Stylistically, this film excels. Director Rod Holcomb delivers a strong, immediate vérité style to most of the film, accentuated in the Vietnam scenes, which are seen in the form of grainy, bleached, bypassed images, similar to Matthew Libatique's work on Tigerland. Segments from Giamatti's Super 8 camera provide another excellent visual contrast in certain scenes. There is some great editing, as well— something necessary for long segments of conveying documented information. Make no mistake: this is no All the President's Men. However, it is a strong film that is worth your time.

In the end, Ellsberg's beliefs never changed. His hawk-to-dove transformation was ultimately in the pursuit of the same thing: the preservation of what he believes America stands for. Although the people involved on both sides of the conflict were not as black and white as the film may want you to believe, there is a clear division between who is more right and who is more wrong. Sometimes sacrifices are necessary to uphold what is morally right and what is universally good. This is one of America's founding principles.

Rating for Style: A-
Rating for Substance: B+

 

Image Transfer

 One
Aspect Ratio1.33:1 - Full Frame
Original Aspect Ratioyes
Anamorphicno


Image Transfer Review: The picture quality is decent, but not outstanding. Paramount has delivered the film in its original broadcast ratio of 1.33:1. Colors are accurate and contrast is good, preserving the original color scheme of the film. The grainy, blown-out colors in the Vietnam sequences (shot on either 16mm or maybe even 8mm) are accurately captured. There is some minor motion blurring and digital artifacts, but overall, this is a decent transfer.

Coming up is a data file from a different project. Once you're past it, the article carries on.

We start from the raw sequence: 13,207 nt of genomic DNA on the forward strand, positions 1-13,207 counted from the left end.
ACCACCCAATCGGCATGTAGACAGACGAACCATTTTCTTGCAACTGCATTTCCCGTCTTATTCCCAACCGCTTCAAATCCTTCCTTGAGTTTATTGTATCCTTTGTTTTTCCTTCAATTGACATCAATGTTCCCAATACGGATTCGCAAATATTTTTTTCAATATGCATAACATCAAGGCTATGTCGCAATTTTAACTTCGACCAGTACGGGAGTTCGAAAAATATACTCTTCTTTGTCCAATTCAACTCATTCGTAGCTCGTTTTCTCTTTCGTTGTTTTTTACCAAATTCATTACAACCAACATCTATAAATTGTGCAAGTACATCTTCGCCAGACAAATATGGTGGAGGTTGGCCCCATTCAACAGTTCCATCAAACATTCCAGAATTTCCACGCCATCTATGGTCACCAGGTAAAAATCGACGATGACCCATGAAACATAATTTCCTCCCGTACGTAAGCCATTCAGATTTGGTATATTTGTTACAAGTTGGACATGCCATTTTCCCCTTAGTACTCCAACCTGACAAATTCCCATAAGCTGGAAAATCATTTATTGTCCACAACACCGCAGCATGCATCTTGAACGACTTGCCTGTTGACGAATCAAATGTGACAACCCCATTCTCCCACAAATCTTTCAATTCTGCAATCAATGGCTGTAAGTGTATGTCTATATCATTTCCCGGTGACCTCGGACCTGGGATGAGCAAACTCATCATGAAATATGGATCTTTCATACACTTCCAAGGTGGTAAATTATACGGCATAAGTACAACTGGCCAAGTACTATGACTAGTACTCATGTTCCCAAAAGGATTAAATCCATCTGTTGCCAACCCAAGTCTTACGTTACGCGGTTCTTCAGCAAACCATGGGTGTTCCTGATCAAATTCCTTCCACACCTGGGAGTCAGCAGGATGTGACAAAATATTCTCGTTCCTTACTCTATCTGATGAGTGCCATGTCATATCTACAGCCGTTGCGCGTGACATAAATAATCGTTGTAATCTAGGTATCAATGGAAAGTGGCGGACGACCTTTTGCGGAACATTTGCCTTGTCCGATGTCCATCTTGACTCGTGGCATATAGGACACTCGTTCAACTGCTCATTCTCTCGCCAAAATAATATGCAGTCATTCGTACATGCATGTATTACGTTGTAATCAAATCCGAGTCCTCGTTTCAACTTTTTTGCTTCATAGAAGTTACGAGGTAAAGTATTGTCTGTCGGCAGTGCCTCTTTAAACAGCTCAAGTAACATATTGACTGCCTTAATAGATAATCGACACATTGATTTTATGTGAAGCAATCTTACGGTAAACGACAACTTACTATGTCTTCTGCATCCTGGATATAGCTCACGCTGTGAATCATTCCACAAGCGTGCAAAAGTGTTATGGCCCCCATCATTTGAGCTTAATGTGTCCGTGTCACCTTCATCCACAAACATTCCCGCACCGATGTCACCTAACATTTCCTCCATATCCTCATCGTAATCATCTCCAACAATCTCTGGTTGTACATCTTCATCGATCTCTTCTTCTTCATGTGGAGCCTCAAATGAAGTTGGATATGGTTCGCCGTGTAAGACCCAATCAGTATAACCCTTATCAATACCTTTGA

Image Transfer Grade: B

 

Audio Transfer

 LanguageRemote Access
DS 2.0Englishno


Audio Transfer Review: The Dolby 2.0 track is a fine stereo mix, but contains no surround information. This is disappointing for such a recent film. At times, dialogue is hard to hear and can sound somewhat harsh.

Audio Transfer Grade: B

 

Disc Extras

Static menu
Scene Access with 16 cues
Packaging: Amaray
Picture Disc
1 Disc
1-Sided disc(s)
Layers: single

Extras Review: There are absolutely no extras—not even English subtitles. It would have been nice to have a full documentary on the real Ellsberg, and/or an audio commentary, to provide some historical context. There is a great epilogue at the end of the film that gives us a glimpse of what could have been.

Extras Grade: D-

 

Final Comments

A powerful film that deserves attention, The Pentagon Papers features a strong performance by James Spader. Its depiction of the controversy surrounding the release of secret documents is more cut and dry than reality, but this does not destroy its message. The truth is paramount to political meanderings, and the ambitions of men willing to sacrifice innocents. Tragically, good intentions can easily be perverted into horrible fallacies.